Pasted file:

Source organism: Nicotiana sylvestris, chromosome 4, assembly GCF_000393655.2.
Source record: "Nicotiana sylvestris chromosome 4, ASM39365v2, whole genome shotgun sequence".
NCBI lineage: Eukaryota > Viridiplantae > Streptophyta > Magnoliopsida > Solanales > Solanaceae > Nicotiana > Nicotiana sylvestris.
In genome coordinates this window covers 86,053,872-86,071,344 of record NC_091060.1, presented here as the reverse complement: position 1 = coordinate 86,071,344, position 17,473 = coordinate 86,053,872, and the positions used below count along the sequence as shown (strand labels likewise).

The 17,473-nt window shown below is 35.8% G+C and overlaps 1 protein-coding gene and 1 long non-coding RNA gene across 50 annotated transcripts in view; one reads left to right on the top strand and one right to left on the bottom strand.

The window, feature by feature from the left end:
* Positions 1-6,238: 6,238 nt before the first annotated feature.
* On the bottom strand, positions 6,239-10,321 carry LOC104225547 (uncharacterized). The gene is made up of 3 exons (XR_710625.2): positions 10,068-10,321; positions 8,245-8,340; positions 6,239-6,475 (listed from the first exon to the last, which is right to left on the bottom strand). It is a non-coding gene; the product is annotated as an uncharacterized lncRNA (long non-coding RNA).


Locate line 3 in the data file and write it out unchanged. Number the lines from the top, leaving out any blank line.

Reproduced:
NCBI lineage: Eukaryota > Viridiplantae > Streptophyta > Magnoliopsida > Solanales > Solanaceae > Nicotiana > Nicotiana sylvestris.